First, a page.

San Francisco’s Market Street, a public-transit jammed thoroughfare stuffed with restaurants and other amenities, is enjoying some much-deserved love.
Emeryville-based Harvest Properties Inc. cites a mix of factors for its expected success at 731 Market, its newest San Francisco address. Rising market rents, rolling leases and conservative tenants with a watchful eye make up a special alchemy that Harvest says it believes in.
Meanwhile, Los Angeles real estate investment trust Hudson Pacific Properties Inc. has bought 901 Market St., paying $90 million for the 211,000 square-foot historic landmark. And Prudential Real Estate Investors, owner of 685 Market St., the historic Monadnock Building, is on the verge of selecting its buyer.
They all follow the sale of 717 Market St. in February to Digital Garage, a Japanese venture capital firm. The 81,000 square-foot building sold for not quite $400 a square foot.
Now Union Property Capital LLC, a San Francisco-based real estate development company, is offering 660 Market, a 1924 building with nearly 53,000 square feet. Colliers International, which also sold 717 Market and 731 Market, is the exclusive agent. The five-story building, which also has a basement, is across Market Street from the Sheraton Palace Hotel and next door to One Post St., the McKesson Corp. headquarters.
Harvest acquired 731 Market St., a six-story, 93,100 square-foot building including a 13,000 square-foot basement, for $30 million, Joss Hanna, a Harvest partner, said. The company paid San Francisco-based Ellis Partners LLC all cash. Harvest’s investment partner is Atlanta-based Invesco Real Estate.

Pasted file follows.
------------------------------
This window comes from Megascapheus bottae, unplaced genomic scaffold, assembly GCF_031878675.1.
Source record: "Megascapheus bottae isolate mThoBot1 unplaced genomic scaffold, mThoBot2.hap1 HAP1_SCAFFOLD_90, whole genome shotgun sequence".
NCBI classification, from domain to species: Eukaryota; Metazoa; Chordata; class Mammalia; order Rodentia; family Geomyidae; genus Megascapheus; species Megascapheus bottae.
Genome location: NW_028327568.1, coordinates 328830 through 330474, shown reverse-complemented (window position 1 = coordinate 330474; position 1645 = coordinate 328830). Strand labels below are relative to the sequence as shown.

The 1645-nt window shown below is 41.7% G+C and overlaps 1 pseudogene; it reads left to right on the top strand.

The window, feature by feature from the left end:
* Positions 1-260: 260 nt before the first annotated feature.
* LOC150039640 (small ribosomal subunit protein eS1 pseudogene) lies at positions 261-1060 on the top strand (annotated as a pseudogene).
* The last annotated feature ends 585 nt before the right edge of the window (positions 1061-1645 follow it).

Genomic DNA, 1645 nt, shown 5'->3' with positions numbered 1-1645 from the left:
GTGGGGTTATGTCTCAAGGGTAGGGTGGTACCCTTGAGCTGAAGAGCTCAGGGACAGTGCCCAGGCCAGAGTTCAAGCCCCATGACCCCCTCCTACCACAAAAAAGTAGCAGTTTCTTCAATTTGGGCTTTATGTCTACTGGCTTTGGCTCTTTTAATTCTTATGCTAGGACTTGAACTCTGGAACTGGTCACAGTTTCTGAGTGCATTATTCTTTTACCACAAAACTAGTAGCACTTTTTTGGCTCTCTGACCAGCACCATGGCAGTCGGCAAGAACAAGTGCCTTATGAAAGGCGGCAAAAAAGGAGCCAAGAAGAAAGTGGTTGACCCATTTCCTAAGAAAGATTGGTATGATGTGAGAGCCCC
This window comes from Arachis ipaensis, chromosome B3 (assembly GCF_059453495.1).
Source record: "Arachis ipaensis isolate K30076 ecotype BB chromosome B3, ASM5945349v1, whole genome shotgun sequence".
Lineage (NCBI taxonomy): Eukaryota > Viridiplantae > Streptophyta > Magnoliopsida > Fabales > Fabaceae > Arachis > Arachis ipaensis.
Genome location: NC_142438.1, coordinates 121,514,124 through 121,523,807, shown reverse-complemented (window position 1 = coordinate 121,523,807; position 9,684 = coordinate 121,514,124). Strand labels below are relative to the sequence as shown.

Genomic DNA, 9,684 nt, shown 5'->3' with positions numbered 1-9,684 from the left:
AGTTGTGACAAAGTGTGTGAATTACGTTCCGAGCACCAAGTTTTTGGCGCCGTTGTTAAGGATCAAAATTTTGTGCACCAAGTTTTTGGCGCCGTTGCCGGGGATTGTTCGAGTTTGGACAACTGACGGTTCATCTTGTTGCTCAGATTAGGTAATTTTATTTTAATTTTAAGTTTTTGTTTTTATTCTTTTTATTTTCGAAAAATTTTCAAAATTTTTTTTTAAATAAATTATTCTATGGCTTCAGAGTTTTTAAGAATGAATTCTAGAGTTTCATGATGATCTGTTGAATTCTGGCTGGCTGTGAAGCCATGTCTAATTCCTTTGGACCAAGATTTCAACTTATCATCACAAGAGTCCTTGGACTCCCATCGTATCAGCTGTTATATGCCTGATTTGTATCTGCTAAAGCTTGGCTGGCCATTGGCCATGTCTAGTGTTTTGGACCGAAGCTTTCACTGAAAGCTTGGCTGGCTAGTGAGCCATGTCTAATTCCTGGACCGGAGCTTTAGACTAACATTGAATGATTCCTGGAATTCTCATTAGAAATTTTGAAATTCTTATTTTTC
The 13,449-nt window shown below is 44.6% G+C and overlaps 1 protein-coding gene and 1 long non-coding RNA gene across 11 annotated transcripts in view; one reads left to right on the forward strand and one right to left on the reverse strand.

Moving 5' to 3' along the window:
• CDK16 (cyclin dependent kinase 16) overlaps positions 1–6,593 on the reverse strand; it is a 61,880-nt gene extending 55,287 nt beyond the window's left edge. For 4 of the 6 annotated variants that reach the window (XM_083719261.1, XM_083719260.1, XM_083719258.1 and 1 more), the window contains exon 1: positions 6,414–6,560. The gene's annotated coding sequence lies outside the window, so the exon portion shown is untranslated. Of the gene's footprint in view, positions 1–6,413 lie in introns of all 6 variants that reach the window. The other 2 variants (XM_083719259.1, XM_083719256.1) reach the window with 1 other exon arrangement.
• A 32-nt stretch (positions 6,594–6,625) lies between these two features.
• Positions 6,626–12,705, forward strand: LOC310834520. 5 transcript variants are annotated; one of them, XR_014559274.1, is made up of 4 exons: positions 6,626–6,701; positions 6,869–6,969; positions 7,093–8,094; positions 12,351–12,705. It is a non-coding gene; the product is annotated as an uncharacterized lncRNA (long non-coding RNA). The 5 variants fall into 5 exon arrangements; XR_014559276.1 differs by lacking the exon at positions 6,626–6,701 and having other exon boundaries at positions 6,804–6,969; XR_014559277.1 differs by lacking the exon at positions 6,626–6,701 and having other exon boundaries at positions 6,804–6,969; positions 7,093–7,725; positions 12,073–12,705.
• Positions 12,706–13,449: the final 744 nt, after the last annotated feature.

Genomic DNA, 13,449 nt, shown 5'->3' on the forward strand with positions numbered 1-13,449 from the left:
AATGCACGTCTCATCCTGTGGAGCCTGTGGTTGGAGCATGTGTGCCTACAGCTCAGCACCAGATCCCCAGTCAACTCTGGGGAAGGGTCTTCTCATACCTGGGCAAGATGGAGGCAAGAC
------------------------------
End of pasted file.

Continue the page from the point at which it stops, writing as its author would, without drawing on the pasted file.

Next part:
Harvest is counting on rising market rents and the short remaining terms on the property’s leases to increase income and value. “The property has existing leases that are 30 percent to 40 percent below market,” Hanna said. “A good number of the existing tenants will have their leases come up for renewal in the next 18 months. This should give us an excellent opportunity to add some value to the property.”
In addition, new leases that the company signed in the $40 a square foot range as it finalized the purchase are also short-term, giving the company another bite of the apple in 24 months to 36 months as they roll, he said. The building is now 100 percent leased. Cautious tenants concerned about oversubscribing to real estate are behind the short terms. “Many tenants are being very conservative with their space needs and are only signing leases for the space that they currently need,” Hanna said.
Harvest plans to spend $4 million to improve 731 Market, also known as the Bancroft Building, including the repositioning of spaces to appeal to tenants seeking the open floor plans and brick-and-timber construction that have come to be called “creative space.” The goal is to appeal to software and other high-tech companies as well as creative-industry firms and start-ups. The asset was built in 1908.
The ownership is currently evaluating ways to use the building’s basement and is considering additional offices, classrooms, meeting space or parking.